Crypto-currencies and the gig economy

As a virtual agency we have the luxury of being able to pick the best people to work on our projects – wherever they are in the world.

That’s great for us, great for our clients and great for Leaners (that’s what we call our team members) working around the world from South Africa to Argentina.

What’s not so great is when it comes to paying them.

Now, don’t get me wrong. This is about international money transfers. Not ducking our responsibilities.

We know from experience that when you’re self-employed, getting paid on time is really important. That invoice you’re waiting on puts a roof over your head, food on the table and clothes on their kids’ backs.

So, we do everything we can to pay our talent on time. But the problems arise when you discover just how complicated, time consuming and expensive money transfers can be when they’re crossing borders.

We’ve been charged up to £50 for a simple transaction and had payments returned and refused with annoying regularity and little rhyme or reason, despite having funds in place. I mean seriously, we’re supposed to be living in a global economy.

And that got me thinking about crypto-currencies and whether in future they’ll prove the perfect way to pay Leaners in the future. Instant. Low cost. Secure. Accessible anywhere.

The benefits of the blockchain 

Mostly we just hear about the feverish speculation and the vast sums people are making by investing in Bitcoin and Ethereum to name but a few. But the more I read, the more I realised that the blockchain – the technology behind a crypto-currency – wasn’t simply invented by to facilitate international trade in nefarious substances and ensure anonymous payment of ransomware demands – as in the recent NHS case.

It was to act as a safe and secure way to record any number of digital transactions using data split up between a multitude of server hosts all over the world.  It’s a resilient, flexible, snooper-proof and has superior redundancy. Which means the blockchain has the potential to be more than a global medium of exchange. And many new crypto-currencies are already capitalizing on its strengths.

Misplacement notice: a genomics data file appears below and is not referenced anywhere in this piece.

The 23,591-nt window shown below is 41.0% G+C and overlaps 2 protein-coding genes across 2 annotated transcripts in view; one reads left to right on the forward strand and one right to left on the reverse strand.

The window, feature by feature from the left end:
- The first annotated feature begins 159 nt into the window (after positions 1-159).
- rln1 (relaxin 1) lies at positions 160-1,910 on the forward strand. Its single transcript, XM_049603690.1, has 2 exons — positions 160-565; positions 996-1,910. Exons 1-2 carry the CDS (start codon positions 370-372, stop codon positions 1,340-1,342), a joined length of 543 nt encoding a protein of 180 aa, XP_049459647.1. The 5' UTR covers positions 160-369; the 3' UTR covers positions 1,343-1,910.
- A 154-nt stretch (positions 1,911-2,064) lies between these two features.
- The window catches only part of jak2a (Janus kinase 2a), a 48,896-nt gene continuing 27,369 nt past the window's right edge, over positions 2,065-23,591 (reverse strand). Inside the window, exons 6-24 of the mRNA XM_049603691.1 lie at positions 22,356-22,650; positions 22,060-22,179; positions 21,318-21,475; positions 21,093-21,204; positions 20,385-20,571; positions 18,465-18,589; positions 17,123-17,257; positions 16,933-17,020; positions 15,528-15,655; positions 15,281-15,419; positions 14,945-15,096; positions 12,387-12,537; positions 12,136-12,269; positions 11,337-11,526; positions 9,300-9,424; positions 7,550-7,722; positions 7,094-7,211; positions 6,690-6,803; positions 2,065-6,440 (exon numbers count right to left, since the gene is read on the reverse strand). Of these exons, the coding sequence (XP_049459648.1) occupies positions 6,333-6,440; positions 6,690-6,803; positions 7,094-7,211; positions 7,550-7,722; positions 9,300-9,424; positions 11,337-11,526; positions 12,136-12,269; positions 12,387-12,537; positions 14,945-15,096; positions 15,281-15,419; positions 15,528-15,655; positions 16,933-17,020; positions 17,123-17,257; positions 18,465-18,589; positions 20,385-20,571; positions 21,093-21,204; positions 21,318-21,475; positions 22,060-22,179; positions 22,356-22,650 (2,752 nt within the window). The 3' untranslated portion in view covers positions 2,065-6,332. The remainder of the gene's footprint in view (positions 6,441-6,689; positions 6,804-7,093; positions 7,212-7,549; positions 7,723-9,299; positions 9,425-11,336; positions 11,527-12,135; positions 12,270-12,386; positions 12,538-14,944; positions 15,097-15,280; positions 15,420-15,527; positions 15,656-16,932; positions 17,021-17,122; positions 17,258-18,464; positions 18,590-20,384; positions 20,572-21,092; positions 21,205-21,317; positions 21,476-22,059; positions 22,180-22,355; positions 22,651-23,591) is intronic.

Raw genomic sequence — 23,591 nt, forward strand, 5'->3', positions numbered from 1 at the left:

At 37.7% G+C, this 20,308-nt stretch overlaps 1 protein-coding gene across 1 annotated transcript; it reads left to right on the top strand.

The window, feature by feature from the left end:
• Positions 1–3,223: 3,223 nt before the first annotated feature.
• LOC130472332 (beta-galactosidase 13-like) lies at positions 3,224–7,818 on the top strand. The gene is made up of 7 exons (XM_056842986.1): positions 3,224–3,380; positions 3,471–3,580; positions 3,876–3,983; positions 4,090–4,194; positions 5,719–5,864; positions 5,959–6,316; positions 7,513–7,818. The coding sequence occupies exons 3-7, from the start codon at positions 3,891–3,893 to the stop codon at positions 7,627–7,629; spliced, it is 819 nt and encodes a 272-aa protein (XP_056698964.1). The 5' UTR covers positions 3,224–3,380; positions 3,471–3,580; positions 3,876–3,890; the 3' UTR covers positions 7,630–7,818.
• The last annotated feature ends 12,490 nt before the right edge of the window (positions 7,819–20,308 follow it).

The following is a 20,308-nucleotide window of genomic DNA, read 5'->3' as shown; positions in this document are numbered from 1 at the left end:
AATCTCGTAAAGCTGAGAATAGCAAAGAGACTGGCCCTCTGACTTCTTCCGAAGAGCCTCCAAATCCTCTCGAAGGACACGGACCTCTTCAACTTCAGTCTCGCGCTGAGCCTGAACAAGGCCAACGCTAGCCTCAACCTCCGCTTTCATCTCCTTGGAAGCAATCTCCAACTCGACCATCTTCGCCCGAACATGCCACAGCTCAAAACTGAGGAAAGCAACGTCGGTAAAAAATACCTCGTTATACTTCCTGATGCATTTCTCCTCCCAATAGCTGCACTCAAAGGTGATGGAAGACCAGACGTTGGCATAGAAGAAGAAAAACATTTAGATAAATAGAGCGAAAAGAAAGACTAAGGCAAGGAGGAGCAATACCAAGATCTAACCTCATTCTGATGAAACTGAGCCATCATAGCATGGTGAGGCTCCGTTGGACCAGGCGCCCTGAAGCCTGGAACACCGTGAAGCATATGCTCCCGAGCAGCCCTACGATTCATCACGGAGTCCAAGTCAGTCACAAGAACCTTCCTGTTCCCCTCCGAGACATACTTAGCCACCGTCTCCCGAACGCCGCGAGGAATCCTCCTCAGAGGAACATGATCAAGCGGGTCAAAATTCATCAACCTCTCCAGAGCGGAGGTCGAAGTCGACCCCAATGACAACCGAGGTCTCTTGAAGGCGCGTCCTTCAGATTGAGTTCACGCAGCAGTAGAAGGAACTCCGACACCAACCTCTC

For instance, Ardor is empowering organisations to set up their own child chains – self contained, secure and private blockchain microsystems which benefit from all the features of the parent platform.

Sia meanwhile is offering a real blockchain based alternative to Dropbox, Amazon, Google and Microsoft for enterprise cloud management of documents and data.

And Ripple is right up the freelancer’s street. It provides cheaper, instant cross-border transactions via a single currency, XRP, which is part of the same project. Over 100 banks worldwide, including Santander and Standard Charter are currently working with Ripple to trial the system.

Crypto-currencies could have big advantages for suppliers of all types of good and services from print to animation – and for agencies like ourselves. We can use them to pay people quickly, easily and without having to give the banks vastly over inflated fees for the pleasure. And we may eventually use them to manage our data storage and file sharing cheaply and efficiently too.

So, despite the fact that crypto mean concealed or hidden, their secret will soon be out and more and more businesses will start using them as an essential business tool in the global gig economy.